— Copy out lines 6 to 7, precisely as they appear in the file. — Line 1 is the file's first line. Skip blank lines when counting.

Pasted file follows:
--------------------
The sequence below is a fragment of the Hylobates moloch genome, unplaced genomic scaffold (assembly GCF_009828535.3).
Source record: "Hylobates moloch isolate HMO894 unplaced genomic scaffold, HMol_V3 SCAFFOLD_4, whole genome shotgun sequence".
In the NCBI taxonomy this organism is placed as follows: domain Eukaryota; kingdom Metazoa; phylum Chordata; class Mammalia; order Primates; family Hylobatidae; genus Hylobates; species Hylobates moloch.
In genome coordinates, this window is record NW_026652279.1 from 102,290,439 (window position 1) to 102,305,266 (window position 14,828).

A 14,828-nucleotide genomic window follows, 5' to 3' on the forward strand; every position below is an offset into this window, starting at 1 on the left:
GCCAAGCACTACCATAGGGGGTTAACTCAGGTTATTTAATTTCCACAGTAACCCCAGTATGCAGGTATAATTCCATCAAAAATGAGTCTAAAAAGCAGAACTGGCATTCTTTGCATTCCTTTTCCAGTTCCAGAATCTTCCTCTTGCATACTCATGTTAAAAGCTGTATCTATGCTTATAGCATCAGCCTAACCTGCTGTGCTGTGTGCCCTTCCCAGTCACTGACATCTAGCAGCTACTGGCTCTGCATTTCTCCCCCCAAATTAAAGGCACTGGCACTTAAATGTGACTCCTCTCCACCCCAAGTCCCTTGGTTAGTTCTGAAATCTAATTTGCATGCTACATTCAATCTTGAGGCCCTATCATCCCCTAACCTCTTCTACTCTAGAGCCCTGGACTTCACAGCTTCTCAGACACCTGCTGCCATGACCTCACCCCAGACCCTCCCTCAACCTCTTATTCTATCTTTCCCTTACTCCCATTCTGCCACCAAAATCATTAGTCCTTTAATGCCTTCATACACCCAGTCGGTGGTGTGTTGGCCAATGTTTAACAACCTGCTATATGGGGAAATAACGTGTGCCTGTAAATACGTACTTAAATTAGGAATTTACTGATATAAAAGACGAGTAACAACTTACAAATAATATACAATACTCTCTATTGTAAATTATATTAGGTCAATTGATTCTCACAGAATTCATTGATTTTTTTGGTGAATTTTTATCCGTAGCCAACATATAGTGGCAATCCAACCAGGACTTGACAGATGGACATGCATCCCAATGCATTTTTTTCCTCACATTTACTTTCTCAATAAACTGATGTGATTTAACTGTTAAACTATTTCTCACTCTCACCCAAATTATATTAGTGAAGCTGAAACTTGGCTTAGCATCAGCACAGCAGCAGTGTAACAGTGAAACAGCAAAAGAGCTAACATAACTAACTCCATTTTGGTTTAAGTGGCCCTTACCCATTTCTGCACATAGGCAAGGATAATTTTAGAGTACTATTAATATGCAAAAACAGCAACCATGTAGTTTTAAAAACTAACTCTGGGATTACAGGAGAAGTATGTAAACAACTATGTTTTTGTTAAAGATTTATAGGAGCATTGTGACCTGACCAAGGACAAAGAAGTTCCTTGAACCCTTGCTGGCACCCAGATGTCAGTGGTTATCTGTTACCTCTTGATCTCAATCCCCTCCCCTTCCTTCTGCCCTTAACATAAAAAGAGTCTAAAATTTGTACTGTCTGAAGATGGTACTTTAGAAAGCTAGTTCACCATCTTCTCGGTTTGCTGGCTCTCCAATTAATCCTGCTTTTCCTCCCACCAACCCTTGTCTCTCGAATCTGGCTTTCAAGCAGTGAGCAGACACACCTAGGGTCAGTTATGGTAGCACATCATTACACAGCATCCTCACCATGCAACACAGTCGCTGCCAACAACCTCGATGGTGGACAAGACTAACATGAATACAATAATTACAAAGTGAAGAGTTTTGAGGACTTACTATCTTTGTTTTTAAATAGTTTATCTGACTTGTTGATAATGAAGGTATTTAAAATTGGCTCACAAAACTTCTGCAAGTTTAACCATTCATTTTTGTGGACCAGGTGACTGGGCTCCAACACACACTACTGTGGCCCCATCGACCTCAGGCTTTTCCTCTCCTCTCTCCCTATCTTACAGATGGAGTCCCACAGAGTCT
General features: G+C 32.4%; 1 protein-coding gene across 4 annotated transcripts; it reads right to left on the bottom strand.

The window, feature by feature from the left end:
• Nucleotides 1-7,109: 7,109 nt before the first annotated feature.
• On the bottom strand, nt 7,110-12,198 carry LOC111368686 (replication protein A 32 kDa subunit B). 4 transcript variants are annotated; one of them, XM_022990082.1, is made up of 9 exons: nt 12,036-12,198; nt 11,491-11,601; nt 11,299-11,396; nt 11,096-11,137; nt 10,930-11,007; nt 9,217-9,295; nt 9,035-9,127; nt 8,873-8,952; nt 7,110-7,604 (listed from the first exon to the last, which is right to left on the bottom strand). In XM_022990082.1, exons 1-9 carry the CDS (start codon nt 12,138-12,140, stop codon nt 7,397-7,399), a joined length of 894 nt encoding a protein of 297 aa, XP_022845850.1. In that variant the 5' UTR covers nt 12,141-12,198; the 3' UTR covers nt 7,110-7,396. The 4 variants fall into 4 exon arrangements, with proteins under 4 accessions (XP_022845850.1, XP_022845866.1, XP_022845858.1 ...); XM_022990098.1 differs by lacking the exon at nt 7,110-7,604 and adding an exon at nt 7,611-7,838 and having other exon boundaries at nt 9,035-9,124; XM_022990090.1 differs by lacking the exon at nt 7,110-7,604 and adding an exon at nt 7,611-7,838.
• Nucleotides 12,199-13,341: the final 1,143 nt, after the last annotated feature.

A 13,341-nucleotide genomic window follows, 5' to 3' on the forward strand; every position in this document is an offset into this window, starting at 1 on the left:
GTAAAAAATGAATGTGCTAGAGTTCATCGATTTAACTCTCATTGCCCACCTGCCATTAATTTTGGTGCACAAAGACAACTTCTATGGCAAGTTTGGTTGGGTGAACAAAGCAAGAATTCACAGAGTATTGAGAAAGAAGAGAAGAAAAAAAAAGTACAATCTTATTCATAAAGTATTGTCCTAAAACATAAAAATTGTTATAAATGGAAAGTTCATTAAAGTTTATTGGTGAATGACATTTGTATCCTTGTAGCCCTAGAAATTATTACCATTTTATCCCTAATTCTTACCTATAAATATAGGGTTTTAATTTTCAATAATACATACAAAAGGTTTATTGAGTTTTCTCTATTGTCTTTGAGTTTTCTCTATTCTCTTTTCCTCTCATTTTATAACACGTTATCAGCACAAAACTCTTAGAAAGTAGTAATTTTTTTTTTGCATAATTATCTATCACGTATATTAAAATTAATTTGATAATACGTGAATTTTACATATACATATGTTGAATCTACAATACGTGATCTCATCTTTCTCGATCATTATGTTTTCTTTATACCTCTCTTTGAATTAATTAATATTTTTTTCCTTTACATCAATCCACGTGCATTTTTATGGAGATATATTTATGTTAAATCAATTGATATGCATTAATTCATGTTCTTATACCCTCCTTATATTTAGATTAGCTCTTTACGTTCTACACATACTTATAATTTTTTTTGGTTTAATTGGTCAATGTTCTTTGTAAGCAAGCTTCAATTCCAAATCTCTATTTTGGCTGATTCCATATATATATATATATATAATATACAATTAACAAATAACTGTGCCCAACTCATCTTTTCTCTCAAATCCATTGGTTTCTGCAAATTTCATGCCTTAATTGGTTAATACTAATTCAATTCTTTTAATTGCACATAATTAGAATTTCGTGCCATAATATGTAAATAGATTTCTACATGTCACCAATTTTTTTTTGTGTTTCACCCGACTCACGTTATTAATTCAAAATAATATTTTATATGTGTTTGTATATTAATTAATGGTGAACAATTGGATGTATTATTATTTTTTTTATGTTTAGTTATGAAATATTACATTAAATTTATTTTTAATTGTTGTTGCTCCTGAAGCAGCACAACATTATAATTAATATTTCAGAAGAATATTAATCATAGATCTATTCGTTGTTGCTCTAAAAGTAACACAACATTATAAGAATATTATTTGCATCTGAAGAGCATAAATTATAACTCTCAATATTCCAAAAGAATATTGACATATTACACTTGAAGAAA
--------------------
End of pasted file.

GCCAAGCACTACCATAGGGGGTTAACTCAGGTTATTTAATTTCCACAGTAACCCCAGTATGCAGGTATAATTCCATCAAAAATGAGTCTAAAAAGCAGAACTGGCATTCTTTGCATTCCTTTTCCAGTTCCAGAATCTTCCTCTTGCATACTCATGTTAAAAGCTGTATCTATGCTTATAGCATCAGCCTAACCTGCTGTGCTGTGTGCCCTTCCCAGTCACTGACATCTAGCAGCTACTGGCTCTGCATTTCTCCCCCCAAATTAAAGGCACTGGCACTTAAATGTGACTCCTCTCCACCCCAAGTCCCTTGGTTAGTTCTGAAATCTAATTTGCATGCTACATTCAATCTTGAGGCCCTATCATCCCCTAACCTCTTCTACTCTAGAGCCCTGGACTTCACAGCTTCTCAGACACCTGCTGCCATGACCTCACCCCAGACCCTCCCTCAACCTCTTATTCTATCTTTCCCTTACTCCCATTCTGCCACCAAAATCATTAGTCCTTTAATGCCTTCATACACCCAGTCGGTGGTGTGTTGGCCAATGTTTAACAACCTGCTATATGGGGAAATAACGTGTGCCTGTAAATACGTACTTAAATTAGGAATTTACTGATATAAAAGACGAGTAACAACTTACAAATAATATACAATACTCTCTATTGTAAATTATATTAGGTCAATTGATTCTCACAGAATTCATTGATTTTTTTGGTGAATTTTTATCCGTAGCCAACATATAGTGGCAATCCAACCAGGACTTGACAGATGGACATGCATCCCAATGCATTTTTTTCCTCACATTTACTTTCTCAATAAACTGATGTGATTTAACTGTTAAACTATTTCTCACTCTCACCCAAATTATATTAGTGAAGCTGAAACTTGGCTTAGCATCAGCACAGCAGCAGTGTAACAGTGAAACAGCAAAAGAGCTAACATAACTAACTCCATTTTGGTTTAAGTGGCCCTTACCCATTTCTGCACATAGGCAAGGATAATTTTAGAGTACTATTAATATGCAAAAACAGCAACCATGTAGTTTTAAAAACTAACTCTGGGATTACAGGAGAAGTATGTAAACAACTATGTTTTTGTTAAAGATTTATAGGAGCATTGTGACCTGACCAAGGACAAAGAAGTTCCTTGAACCCTTGCTGGCACCCAGATGTCAGTGGTTATCTGTTACCTCTTGATCTCAATCCCCTCCCCTTCCTTCTGCCCTTAACATAAAAAGAGTCTAAAATTTGTACTGTCTGAAGATGGTACTTTAGAAAGCTAGTTCACCATCTTCTCGGTTTGCTGGCTCTCCAATTAATCCTGCTTTTCCTCCCACCAACCCTTGTCTCTCGAATCTGGCTTTCAAGCAGTGAGCAGACACACCTAGGGTCAGTTATGGTAGCACATCATTACACAGCATCCTCACCATGCAACACAGTCGCTGCCAACAACCTCGATGGTGGACAAGACTAACATGAATACAATAATTACAAAGTGAAGAGTTTTGAGGACTTACTATCTTTGTTTTTAAATAGTTTATCTGACTTGTTGATAATGAAGGTATTTAAAATTGGCTCACAAAACTTCTGCAAGTTTAACCATTCATTTTTGTGGACCAGGTGACTGGGCTCCAACACACACTACTGTGGCCCCATCGACCTCAGGCTTTTCCTCTCCTCTCTCCCTATCTTACAGATGGAGTCCCACAGAGTCT
General features: G+C 32.4%; 1 protein-coding gene across 4 annotated transcripts; it reads right to left on the bottom strand.